Ciara Stanke and her helpers unload boxes of new children’s clothing to be donated to CiCi’s Caring Closet at McLane Children’s Hospital in Temple.

One by one the boxes are carried into a meeting room to be sorted by size.

Colorful articles of children’s clothing ranging in size from infant to junior-plus are removed from the boxes and placed on the tables, waiting to be transferred to the bins in the closet named for the young volunteer. More than $3,700 worth of new clothing was donated to replace a child’s clothing that must be removed when a child comes into the emergency department.

Child Life Specialist Ashley Hobbs said children come into the ER daily with trauma, sometimes multiple times during the day.

“Sending a child of trauma home with new clothing is very important,” Hobbs said. “Lots of kiddos come in for trauma or abuse, or even a broken arm, and have to get their clothes taken off. For a child, ER is a scary place. Clothes are a safety net. We have these clothes for them so they don’t have to go home in a bloody shirt. It’s better to give them a Ninja Turtle shirt, something colorful, to make them smile.”

And it’s not just the ER nurses calling for new clothes. Floor nurses call for the clothes as well if a child soils his or her clothing.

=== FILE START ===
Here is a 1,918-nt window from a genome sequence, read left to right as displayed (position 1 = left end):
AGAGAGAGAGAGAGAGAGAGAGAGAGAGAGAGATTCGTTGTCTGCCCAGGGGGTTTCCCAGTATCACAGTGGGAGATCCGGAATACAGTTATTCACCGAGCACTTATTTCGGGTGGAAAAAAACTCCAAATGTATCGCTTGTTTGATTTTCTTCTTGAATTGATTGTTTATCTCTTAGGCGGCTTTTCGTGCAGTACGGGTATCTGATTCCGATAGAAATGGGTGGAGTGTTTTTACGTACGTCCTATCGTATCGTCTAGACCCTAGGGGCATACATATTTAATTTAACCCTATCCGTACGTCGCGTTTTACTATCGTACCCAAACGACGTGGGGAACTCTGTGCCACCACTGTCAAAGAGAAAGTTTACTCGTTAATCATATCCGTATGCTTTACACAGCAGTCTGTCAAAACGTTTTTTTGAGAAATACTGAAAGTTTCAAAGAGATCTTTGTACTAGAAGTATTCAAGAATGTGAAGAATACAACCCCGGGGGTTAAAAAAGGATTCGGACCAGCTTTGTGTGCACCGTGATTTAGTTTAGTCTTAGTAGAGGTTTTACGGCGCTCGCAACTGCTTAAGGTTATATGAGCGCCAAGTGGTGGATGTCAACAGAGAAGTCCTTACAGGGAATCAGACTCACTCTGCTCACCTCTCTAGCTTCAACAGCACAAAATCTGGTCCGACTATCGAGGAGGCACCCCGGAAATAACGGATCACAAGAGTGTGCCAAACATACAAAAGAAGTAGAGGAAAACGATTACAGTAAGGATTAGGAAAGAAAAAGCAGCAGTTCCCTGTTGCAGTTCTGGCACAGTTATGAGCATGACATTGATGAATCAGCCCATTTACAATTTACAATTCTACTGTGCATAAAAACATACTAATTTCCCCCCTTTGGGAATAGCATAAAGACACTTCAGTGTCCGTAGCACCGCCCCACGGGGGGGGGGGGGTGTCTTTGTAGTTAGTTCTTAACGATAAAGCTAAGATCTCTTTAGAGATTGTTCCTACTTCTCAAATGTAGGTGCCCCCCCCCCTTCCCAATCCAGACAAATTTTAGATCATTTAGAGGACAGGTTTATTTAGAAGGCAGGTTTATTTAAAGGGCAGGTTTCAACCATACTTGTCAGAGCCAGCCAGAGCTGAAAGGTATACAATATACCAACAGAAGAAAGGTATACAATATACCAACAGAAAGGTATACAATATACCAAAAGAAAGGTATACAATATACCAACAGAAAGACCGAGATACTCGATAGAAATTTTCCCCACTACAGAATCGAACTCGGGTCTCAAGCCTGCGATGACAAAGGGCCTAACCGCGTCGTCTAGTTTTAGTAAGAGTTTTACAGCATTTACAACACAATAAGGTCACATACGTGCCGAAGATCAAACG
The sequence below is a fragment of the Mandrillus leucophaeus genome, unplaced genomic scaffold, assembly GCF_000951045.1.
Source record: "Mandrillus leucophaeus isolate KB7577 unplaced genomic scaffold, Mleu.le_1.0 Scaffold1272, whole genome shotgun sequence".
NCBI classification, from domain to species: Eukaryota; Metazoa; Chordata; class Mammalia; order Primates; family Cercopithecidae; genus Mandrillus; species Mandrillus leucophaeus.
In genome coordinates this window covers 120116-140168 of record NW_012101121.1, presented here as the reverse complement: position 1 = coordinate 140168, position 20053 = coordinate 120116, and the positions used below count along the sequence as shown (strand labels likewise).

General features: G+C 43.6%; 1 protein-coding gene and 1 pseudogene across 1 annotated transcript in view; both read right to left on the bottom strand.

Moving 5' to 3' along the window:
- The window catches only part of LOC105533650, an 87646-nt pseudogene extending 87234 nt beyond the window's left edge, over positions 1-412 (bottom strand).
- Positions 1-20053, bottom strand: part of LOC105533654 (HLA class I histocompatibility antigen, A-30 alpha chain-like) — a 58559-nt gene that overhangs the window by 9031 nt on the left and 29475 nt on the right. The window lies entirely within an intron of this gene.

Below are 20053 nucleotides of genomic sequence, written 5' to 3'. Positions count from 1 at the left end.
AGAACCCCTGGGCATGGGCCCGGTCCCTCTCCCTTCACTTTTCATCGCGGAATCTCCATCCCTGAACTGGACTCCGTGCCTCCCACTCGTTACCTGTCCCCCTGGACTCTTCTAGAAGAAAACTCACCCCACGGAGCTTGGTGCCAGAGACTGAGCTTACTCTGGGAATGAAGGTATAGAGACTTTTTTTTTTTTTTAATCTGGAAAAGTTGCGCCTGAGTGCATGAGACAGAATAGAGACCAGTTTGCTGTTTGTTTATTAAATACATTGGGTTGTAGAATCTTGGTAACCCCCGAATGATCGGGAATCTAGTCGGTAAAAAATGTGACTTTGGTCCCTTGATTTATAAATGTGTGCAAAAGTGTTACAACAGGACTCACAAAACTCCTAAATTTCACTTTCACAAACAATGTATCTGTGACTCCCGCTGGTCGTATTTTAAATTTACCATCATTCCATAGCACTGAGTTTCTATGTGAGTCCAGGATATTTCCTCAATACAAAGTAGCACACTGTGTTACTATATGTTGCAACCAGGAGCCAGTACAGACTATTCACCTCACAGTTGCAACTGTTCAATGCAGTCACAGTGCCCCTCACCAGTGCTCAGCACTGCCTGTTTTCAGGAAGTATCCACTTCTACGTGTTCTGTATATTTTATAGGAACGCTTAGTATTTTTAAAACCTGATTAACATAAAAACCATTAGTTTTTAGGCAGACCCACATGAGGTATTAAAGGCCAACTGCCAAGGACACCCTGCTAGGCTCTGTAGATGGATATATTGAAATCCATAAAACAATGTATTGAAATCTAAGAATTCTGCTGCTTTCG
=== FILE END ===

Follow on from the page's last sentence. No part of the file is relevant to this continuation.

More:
Hobbs said the clothing drive increased the inventory “exponentially.”

“We would run out of sizes,” she said. “Now we have sizes for all ages. This is amazing.”

Stanke is the youngest member on the Teen Advisory Board at McLane Children’s Hospital in Temple. The Advisory board helps make decisions about how to keep the youthful patients comfortable during their stay, and raise funds for needed equipment and supplies.

She was 12, and already a veteran volunteer, when she became the board’s historian (her sister Caitlin, is the president). Last March, after one of the TAB meetings, she overheard two ER nurses talking about the clothes they purchased for a little girl because the closet didn’t have her size.

When Stanke learned of this need she went to work.

She asked Nurse Jaylee Hilliard about the discussion and Hilliard told her about the closet and why it was needed.

When Stanke, a freshman Belle, shared her thoughts with her friend and mentor, Cynthia Clark, the Community Service Chair for the Wildflower Belles, Clark suggested a Halloween Bash clothing fundraiser for the closet. The admission price: One new article of clothing.

“That was all she talked about for weeks,” said her mother, Misty Stanke-Smith. “She made a business plan which started with a list of contacts at the hospital to get started.”